By Dimitri Gonis
In September 1922, following the ignominious routing of the Greek army by Kemal Ataturk’s forces, 250,000 terrified Greeks, mainly women, children and the elderly, lined the quay of what is today Izmir in a desperate attempt to escape the carnage. For two whole weeks they were left stranded in the summer heat, while twenty or so vessels of the international community and allies, anchored just a few hundred metres away and looking on, turned up the music to block out their agonising screams.
In the end, Izmir was burnt to the ground, much of its population butchered by the Turks, and the allies, save for a few good Samaritans, sailed back home safely. The blame was later apportioned to the Greeks and their leaders but not the allies who had sent them there in the first place. The result of this disaster was the arrival of over 1.5 million refugees on the Greek mainland. Almost one hundred years later, Greece finds itself faced with yet another tidal wave of humanity, ironically, many of them setting off from Izmir.
Over the past six years since the first Greek bailout, there has been a constant barrage of headlines on Greece’s economic woes. We’ve been repeatedly told about the incompetence of the Greek state and how the lazy, siesta-loving Greeks have brought it all upon themselves as a result of their mindless profligacy. How they are selflessly being carried by the rest of Europe, and by Germany in particular, when they are in fact one of the main reasons why the EU cannot emerge from its recession. There is no doubt that in several cases the Greeks have deservedly been criticised. There is one thing, however, they cannot be blamed for; the influx of hundreds of thousands of people from the Middle East and Africa. Greece has nothing to do with this legacy of the Gulf Wars, Iraq, Afghanistan, the various humanitarian interventions and peace-keeping missions of so-called ‘international coalitions’.
According to figures published recently (BBC, December 2015), Greece has seen almost one million people landing on its shores in 2015; that is ten per cent of its population. To put it into perspective, that is equal to eight million refugees arriving in Germany or about six million arriving in the UK. Germany in particular may be able to accommodate the 800,000 refugees it has offered to take in; it has both the economy and infrastructure to do so. The UK could no doubt do a lot better than the 25,000 it has committed to over the next five years; so can countries like Australia and Canada which have agreed to take in 12,000 and 25,000 (The Guardian November 2015) refugees respectively. This is a start, but in the greater scheme of things these numbers are negligible for advanced economies with lower end, single digit unemployment. Greece on the other hand is experiencing a depression with a national unemployment rate of 30 per cent and 50 per cent amongst its youth (The Telegraph July 2015). These are similar economic conditions to those that led hundreds of thousands of Greeks to migrate abroad in the fifties and sixties.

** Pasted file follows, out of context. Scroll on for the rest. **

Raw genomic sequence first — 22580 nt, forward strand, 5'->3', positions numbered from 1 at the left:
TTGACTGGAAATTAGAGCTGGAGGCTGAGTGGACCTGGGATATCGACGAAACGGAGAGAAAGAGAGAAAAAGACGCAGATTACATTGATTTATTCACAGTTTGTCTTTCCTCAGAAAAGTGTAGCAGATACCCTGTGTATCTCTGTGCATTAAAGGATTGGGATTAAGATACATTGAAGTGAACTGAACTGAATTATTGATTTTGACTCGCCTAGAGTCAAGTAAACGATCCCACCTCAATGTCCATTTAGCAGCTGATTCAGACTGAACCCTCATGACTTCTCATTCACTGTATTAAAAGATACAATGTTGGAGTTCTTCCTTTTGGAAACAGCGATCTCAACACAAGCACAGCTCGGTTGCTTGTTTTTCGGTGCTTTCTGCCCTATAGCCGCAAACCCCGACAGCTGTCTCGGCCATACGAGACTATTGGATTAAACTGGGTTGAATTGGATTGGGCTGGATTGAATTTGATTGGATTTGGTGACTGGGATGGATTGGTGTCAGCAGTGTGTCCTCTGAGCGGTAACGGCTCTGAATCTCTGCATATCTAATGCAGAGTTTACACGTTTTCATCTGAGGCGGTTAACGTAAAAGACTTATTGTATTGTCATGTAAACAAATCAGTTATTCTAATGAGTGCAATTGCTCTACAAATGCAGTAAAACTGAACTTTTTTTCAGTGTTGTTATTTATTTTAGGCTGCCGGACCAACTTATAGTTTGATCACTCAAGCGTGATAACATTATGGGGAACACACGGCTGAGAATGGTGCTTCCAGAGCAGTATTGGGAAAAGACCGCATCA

Figures aside, there has been very little focus on the psychological impact this situation has had on the Greek people. There has been no genuine effort to highlight the trauma of these demographic changes on an already very stressed population. On the other hand, there are ample insults. Only recently, it had to be specifically emphasised that one of the Paris suicide bombers had allegedly entered Europe through Greece. The ad nauseum and frequently malicious media coverage is no doubt intended to appeal to people’s credulity; so is the repetitive ‘European challenge’ mantra. Suddenly, Greece means ‘Europe’, when all along it has been treated like a pariah; a diseased limb to be amputated or at best a recalcitrant member state on the fringes of the European experiment, but not really European at all.
The truth is that both Greece and Italy have borne the brunt of this unprecedented influx of destitute humanity, with 150,000 refugees arriving in Greece in September alone. Greece’s shortcomings aside, one must ask the legitimate question: how can a country which is experiencing the worst humanitarian crisis since WWII, be expected to deal with hundreds of thousands of displaced and dispossessed people when at the same time it cannot even meet the basic needs of its own citizens? There is an undeniable decency in what the Greeks are doing; they are, as Vanessa Redgrave recently pointed out, showing the world ‘how to be human’, how to be generous. There is something very noble in giving of one’s dearth rather than one’s superfluity.
At a time when Greece is literally on its knees and grovelling for funds to keep afloat, it cannot possibly be expected to deal with an externally imposed humanitarian crisis on top of a domestic one. It is utterly absurd as well as cruel to demand this from a people that has already lost every ounce of its pride and dignity. The international community has a duty not only towards these refugees, migrants or asylum seekers, but also towards Greece for the disproportionate humanitarian burden it is shouldering. It’s time for the international community to show what it has really learnt from history. The days of looking on from the deck with the music blaring have passed; it is time the ships moved towards the quay.
Dimitri Gonis is a lecturer in Modern Greek Studies, La Trobe University, Melbourne, Australia